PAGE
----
Jesus mentioned the city of Sidon in Matthew 11:21–v22: “Woe to you, Chorazin! Woe to you, Bethsaida! For if the miracles that were performed in you had been performed in Tyre and Sidon, they would have repented long ago in sackcloth and ashes. But I tell you, it will be more bearable for Tyre and Sidon on the day of judgment than for you.” Tyre and Sidon were Phoenician sister cities known for their opulence and wickedness. Because Israel failed to overthrow Sidon in their conquest of the Promised Land (Judges 1:31), Sidon’s idolatry and pagan practices continued, even leading Israel to copy its sins (Judges 10:6–16; 1 Kings 11). To a Jewish audience in Jesus’ day, Sidon was synonymous with wickedness.
Sidon, also called Zidon, was a port city located in modern Lebanon on the Mediterranean coast, with its sister city Tyre approximately 22 miles (36 kilometers) to the south. Sidon was located within the boundaries given to the tribe of Asher (Joshua 19:28), but Asher never controlled it, due to Israel’s failure to completely abolish the Canaanites as God had instructed them (Deuteronomy 20:17; Judges 1:31). The Old Testament mentions Israel’s business dealings with Sidon, including obtaining materials for the building of the temple (1 Chronicles 22:4). Sidonians are also mentioned as helping rebuild the temple in Ezra’s time (Ezra 3:7). The wicked Queen Jezebel was a Sidonian who married King Ahab caused Israel much trouble (1 Kings 16:31). The city of Zarephath, near Sidon, was where a widow took care of Elijah, and the Lord provided oil and flour for her through the famine; later, the widow’s son became ill, and Elijah raised him from the dead (1 Kings 17:8–24).
There seems to have been a church in Sidon during New Testament times, probably established by the believers who left Jerusalem and went to Phoenicia after the martyrdom of Stephen (Acts 11:19). Early on in Paul’s voyage to Rome as a prisoner, his ship anchored at Sidon, and Paul was allowed “to go to his friends so they might provide for his needs” (Acts 27:3).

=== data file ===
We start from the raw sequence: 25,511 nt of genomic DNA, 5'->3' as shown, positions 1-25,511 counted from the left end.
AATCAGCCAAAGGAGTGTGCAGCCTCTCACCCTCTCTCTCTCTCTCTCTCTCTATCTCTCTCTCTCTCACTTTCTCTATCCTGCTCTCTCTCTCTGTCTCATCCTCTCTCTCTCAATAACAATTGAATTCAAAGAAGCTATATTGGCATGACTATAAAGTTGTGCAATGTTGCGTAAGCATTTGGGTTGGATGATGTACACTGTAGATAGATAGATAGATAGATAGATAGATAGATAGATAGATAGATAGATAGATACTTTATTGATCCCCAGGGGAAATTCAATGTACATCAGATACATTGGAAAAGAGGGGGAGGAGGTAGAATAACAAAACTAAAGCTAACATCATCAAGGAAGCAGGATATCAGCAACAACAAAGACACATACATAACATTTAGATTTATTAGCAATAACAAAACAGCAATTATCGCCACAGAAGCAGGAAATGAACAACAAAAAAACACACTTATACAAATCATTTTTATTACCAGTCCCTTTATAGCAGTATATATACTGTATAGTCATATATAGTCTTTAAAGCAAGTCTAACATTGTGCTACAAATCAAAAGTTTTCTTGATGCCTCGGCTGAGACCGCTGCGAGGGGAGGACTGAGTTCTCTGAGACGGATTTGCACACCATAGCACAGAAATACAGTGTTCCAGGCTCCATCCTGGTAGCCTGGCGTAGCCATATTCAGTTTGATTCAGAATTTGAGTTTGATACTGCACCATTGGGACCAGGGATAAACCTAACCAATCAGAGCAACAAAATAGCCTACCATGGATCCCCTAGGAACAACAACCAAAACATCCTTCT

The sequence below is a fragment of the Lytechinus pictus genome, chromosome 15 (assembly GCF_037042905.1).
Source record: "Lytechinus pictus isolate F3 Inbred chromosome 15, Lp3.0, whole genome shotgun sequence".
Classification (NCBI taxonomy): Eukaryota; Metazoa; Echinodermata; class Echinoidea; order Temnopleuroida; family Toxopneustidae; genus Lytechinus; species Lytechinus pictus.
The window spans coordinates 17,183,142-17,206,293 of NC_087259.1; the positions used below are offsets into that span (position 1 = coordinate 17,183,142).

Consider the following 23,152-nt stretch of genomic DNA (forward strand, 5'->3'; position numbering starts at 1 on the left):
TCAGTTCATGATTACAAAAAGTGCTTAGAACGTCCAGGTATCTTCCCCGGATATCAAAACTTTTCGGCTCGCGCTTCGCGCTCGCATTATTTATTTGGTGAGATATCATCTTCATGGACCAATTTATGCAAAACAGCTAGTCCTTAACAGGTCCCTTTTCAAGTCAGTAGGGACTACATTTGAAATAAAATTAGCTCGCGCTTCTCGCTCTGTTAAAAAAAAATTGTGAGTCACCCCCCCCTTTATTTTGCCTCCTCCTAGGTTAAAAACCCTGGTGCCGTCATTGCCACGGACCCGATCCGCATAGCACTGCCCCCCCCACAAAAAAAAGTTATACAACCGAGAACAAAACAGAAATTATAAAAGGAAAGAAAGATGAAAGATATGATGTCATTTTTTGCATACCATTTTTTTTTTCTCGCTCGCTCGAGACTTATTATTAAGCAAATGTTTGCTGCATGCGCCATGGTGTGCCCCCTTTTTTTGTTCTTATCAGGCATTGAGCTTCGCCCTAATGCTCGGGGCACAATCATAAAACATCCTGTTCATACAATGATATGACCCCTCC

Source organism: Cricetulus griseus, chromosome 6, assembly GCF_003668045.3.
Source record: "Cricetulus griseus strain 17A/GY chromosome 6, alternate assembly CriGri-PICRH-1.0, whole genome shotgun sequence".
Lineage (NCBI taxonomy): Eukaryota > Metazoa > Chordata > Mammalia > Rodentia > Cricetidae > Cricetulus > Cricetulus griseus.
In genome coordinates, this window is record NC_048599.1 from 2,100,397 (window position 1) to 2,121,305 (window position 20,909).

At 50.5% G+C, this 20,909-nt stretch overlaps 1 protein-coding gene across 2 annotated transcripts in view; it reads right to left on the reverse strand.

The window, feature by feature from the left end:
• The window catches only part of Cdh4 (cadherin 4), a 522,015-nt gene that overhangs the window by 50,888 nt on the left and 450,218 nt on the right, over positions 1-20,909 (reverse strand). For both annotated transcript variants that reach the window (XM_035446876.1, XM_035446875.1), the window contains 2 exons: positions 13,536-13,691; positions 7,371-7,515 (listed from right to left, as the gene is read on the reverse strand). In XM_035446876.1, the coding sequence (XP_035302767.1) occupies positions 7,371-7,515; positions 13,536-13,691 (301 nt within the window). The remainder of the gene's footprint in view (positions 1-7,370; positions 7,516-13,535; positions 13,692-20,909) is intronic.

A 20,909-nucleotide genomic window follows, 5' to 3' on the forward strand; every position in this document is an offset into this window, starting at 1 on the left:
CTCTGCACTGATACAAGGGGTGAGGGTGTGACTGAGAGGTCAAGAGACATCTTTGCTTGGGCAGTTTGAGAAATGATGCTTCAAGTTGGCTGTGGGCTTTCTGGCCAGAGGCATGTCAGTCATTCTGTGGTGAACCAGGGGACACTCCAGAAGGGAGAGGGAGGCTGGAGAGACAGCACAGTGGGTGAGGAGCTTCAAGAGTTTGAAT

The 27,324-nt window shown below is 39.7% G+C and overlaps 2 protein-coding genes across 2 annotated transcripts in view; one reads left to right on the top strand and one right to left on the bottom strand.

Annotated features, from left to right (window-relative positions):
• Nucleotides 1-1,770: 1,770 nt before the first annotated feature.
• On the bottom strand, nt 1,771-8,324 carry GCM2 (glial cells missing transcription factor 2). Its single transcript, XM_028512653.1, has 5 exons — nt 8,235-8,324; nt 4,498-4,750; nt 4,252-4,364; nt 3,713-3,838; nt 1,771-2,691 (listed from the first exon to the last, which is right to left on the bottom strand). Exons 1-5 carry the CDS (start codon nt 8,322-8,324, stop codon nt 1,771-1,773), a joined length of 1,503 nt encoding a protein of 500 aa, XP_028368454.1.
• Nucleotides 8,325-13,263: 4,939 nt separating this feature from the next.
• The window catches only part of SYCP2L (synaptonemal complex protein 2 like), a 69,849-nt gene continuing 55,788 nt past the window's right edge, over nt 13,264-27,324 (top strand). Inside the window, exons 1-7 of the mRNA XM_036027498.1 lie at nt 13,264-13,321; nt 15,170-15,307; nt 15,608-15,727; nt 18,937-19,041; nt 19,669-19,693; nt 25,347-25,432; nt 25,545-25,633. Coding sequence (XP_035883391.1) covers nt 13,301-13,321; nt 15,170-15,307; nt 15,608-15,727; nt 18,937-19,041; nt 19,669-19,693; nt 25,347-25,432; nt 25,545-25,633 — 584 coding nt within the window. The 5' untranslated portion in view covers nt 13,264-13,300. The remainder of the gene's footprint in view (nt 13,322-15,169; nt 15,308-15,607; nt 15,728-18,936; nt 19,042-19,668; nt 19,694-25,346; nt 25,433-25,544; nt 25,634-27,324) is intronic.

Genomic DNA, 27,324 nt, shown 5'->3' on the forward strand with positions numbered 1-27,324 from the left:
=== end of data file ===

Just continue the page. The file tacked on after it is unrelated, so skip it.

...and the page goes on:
The Old Testament has several prophecies against both Tyre and Sidon that predicted a complete overthrow (Isaiah 23; Jeremiah 25; 27; 47; Ezekiel 26—28; Joel 3; Amos 1:9–10; Zechariah 9:1–4). Nebuchadnezzar besieged Tyre from 585—572 BC. Alexander the Great conquered Tyre in 322 BC, completely destroying the city. The Persian king Artaxerxes conquered Sidon. In short, God’s prophesied judgment came to pass.
The New Testament mentions that crowds from Tyre and Sidon came to see and listen to Jesus (Mark 3:7–8), and inhabitants from Sidon were present at Jesus’ Sermon on the Plain (Luke 6:17–18). Later, Jesus traveled through Sidon (Mark 7:31). It was a woman from Sidon who impressed Jesus with her great faith (Matthew 15:21–28). So, when Jesus used Tyre and Sidon as examples of how hardened the people of Israel had become, the Jews understood what He meant. It was a great privilege to live in a day and a region where the Messiah demonstrated His power, and only stubborn fools would see the signs He performed and reject Him. Even the ancient Sidonians, Jesus said, would have repented if they had seen what Israel had seen Jesus do.
When Jesus praised the faith of the Syrophoenician woman, He showed us that nationality and heritage have no bearing on our standing with God. He looks at the heart (1 Samuel 16:7; Psalm 139:23). His statement that “it will be more bearable for Tyre and Sidon on the day of judgment than for you” (Matthew 11:22) means that God holds us accountable for all we’ve been given. We will be judged according to the truth God has revealed to us. Because the Jews of Jesus’ day were privileged to see and hear the Son of God, their judgment for rejecting Him will be greater than for those who never heard (see Luke 12:47–48; Hebrews 10:29). Sidon symbolizes the wickedness of this world’s system, but Jesus’ acceptance of a Sidonian shows us that Jesus by no means rejects the person who comes to Him in faith (John 6:37).